Singing for your supper

Go Busking: ‘Have guitar, will travel’ has been JASPER WINN'S motto since he was a teenager and it has helped him pay for his…

Go Busking:'Have guitar, will travel' has been JASPER WINN'Smotto since he was a teenager and it has helped him pay for his travels around the world

THROUGH YEARS of travelling, my harmonica and guitar have proved far better than any credit card. They’ve done nicely almost anywhere in the world and in any currency, they never seem to get overdrawn, and have always been good for providing drinks, meals and – the one thing that money can’t buy – friendship.

It’s a cliché, sure, but music really is an international language. And, like all languages, whether you speak “music” fluently or stumble a bit through a simplified version – so whether you’re a jazz sax virtuoso or a three-chords-and-a-holler kind of musician – just making the noises with a bit of enthusiasm and joining in the musical conversation is enough to make you a part of other cultures.

That’s the thing about travel and music. Ending up somewhere foreign, or even at home, and being able to pick up an instrument and play a tune, or sing a song, or – better still – give a full-throttle performance with plenty of slots for sing-alongs can lead to all kinds of adventures. And one doesn’t have to be that good at music to grab a guitar at a party on a Spanish beach to get a song going, or bang out some boogie-woogie on a Berlin bar’s piano, or sit in with a club band. Just do it and you’ll certainly get your drinks on the house, and who knows what else.

I first started mixing music and travelling as a teenager in the late 1970s, heading off with a guitar I could barely play, on long trips across Europe. I was inspired partly by the free-wheelin’ hobos of American folk music, such as Woody Guthrie and Ramblin’ Jack Elliot, who made hitting the road with a guitar and a harmonica sound like a passport to adventure, adoring girls and free drinks.

But I was also following an Irish tradition of heading abroad to do a bit of music-ing. Ronnie Drew went to Spain in the 1950s to teach English and play guitar. And a decade or so later Andy Irvine headed to the Balkans, coming back with a bouzouki, plenty of tunes in strange time signatures and a treasure trove of hard travellin’ stories.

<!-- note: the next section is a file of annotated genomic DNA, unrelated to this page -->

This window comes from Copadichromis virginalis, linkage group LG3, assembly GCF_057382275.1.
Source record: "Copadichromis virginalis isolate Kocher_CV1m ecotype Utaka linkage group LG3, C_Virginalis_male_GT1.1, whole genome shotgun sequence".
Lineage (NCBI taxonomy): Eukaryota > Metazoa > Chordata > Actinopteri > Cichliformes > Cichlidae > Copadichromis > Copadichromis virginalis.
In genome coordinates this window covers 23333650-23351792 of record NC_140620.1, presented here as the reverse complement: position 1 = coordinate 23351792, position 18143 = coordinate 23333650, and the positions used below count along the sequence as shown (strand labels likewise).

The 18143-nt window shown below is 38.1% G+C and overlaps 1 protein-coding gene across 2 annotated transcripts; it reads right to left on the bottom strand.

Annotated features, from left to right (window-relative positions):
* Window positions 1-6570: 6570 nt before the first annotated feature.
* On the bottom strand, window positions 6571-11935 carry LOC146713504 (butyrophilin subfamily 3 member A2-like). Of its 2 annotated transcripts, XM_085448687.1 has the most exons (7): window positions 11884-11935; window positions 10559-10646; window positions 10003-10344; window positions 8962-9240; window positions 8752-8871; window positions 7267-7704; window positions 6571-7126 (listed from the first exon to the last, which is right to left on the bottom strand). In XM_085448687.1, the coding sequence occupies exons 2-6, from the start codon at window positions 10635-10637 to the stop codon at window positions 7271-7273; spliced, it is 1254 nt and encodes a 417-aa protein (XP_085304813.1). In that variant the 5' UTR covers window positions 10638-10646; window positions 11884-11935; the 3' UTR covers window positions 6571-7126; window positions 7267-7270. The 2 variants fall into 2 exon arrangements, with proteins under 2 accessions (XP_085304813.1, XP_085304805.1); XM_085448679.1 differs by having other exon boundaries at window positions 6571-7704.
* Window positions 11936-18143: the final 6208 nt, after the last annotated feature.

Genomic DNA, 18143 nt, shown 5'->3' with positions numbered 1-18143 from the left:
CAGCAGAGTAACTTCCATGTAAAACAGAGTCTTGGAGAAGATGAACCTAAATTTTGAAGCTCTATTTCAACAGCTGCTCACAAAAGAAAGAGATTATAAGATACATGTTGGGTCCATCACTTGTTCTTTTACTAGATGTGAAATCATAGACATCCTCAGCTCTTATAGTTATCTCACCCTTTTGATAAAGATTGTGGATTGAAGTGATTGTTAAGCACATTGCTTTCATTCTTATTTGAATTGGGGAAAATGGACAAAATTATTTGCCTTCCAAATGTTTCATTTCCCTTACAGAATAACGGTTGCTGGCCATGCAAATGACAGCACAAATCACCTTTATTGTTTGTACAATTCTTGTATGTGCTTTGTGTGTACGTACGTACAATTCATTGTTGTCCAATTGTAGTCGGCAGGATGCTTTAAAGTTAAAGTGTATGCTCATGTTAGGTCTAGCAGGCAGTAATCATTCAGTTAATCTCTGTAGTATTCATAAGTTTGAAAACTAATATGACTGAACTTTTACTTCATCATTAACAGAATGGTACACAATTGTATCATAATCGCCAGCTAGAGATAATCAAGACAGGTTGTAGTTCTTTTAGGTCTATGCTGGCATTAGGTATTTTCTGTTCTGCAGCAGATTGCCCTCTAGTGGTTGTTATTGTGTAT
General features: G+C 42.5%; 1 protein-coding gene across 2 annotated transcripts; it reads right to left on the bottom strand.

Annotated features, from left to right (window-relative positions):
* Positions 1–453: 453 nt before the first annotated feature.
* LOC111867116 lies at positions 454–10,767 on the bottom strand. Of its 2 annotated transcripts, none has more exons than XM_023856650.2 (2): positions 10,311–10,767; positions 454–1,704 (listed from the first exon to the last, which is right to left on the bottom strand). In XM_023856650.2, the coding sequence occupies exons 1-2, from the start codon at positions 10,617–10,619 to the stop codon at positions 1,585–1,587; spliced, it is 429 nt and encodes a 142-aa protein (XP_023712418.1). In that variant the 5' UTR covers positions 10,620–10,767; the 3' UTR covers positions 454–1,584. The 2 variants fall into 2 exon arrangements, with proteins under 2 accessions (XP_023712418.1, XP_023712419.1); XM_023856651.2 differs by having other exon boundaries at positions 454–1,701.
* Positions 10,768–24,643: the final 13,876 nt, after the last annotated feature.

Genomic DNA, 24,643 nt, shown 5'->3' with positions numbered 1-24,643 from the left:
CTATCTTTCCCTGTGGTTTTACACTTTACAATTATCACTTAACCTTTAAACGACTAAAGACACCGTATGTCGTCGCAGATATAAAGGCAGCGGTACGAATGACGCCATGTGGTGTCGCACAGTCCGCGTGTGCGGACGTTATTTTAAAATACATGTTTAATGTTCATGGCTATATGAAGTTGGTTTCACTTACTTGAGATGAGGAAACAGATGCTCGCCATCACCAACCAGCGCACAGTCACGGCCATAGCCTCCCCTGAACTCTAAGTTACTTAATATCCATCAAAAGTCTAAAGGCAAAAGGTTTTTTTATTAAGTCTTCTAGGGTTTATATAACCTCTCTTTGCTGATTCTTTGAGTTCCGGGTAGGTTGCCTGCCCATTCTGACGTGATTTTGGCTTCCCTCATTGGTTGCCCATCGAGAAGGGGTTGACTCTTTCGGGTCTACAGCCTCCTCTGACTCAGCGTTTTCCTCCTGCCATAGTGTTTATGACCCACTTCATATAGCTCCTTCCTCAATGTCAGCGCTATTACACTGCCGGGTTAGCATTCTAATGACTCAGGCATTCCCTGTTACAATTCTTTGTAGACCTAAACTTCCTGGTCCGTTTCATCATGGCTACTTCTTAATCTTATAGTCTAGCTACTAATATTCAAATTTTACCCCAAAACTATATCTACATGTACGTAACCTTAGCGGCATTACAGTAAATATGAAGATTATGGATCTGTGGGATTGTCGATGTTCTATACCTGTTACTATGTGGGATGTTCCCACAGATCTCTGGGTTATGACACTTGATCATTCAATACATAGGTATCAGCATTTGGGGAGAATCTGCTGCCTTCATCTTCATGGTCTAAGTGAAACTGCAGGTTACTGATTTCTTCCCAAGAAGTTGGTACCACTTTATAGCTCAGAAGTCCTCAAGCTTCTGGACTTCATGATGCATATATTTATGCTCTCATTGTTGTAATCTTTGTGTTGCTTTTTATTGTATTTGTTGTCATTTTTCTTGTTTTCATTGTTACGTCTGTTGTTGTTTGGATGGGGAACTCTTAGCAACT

EVEN AS Ibusked my way round streets, cafes and festivals across Europe through the early 1980s, numerous other musical chancers, ballad groups and trad bands were heading off to jig and reel through the famed folk clubs of Germany and the Lowlands.

Actually making money from mixing travel and music is a hard job whether you’re a household name, such as Bob Dylan on his never-ending tour, or a street musician banging out crowd pleasers on Grafton Street, down the London Underground, or along any one of the world’s bustling pedestrian streets. For a few seasons I travelled from the south of Spain to above the Arctic Circle, and deep into the old Eastern Bloc, living off a repertoire of ragtime, show songs and Americana.

But for every good day with a hefty haul of pesetas, kroner or forints, as well as bursts of applause and invitations to parties, there were miserable days of bad weather, unamused police and the smallest of small change in my guitar case. I realised that the “free life” of a wandering minstrel was much like any other job – turning up, putting the time in and producing something that people wanted to buy.

My most lucrative weeks were also my last as a footloose busker. Playing backing guitar on the Paris Metro with a Senegalese jazz saxophonist who was aiming to earn enough money to buy a cafe back home in Dakar we only performed what made money: Take Fiveand Summertime. Hour after soul-destroying hour, until my fingers bled and the tunes haunted me like some horrific form of tinnitus.

So, expectations of making a living, or even a drinking, from music while on the road can be over-ambitious. Malachy O’Neill, who now runs Livestock musical festival in Oxfordshire, remembers being in Buenos Aires at the turn of the millennium when the Argentine peso was so strong that it made even Irish drink prices seem moderate.

"But all things Irish were at the height of fashion and so on St Patrick's Day I thought I'd sing for my – liquid – supper," he recalls, "so, I borrowed a drum that looked a bit like a bodhrán, a mandolin and a guitar, and co-opted a pair of Irish musicians, well, okay, actually a Scotsman and a Mexican. We worked up all of three numbers, two reels and The Rocky Road to Dublin, and headed to the Shamrock Pub. Total disaster – the reaction ran from bemusement to disdain, but no-one bought us drinks."

When it comes to providing travel adventures, music often works better outside the cent and euro economy, even for professional musicians. Hank Wedel, who has written for Christy Moore and plays with Declan Sinnott in Small Town Talk, tells of playing with mandolin virtuoso Ray Barron at Puck Fair in Killorglin on a miserable afternoon a few years ago. Their version of Woody Guthrie's Do Re Miimpressed an American couple – "old hippies" – who flew the two of them to America the following spring to provide the music at their 25th anniversary. "It was, to my mind, pure alchemy, real magic," reckons Hank, "that my guitar transported me to Oklahoma."

And Hank has heard, so as to speak, the music-as-travel-ticket scenario from the other side. Since 1994, his and Ray’s Monday night gigs in Charlie’s Bar in Cork have hosted rambling musicians from all over the world, many of whom have planned their holidays around return visits to play again in Ireland, amongst people who through music had become friends.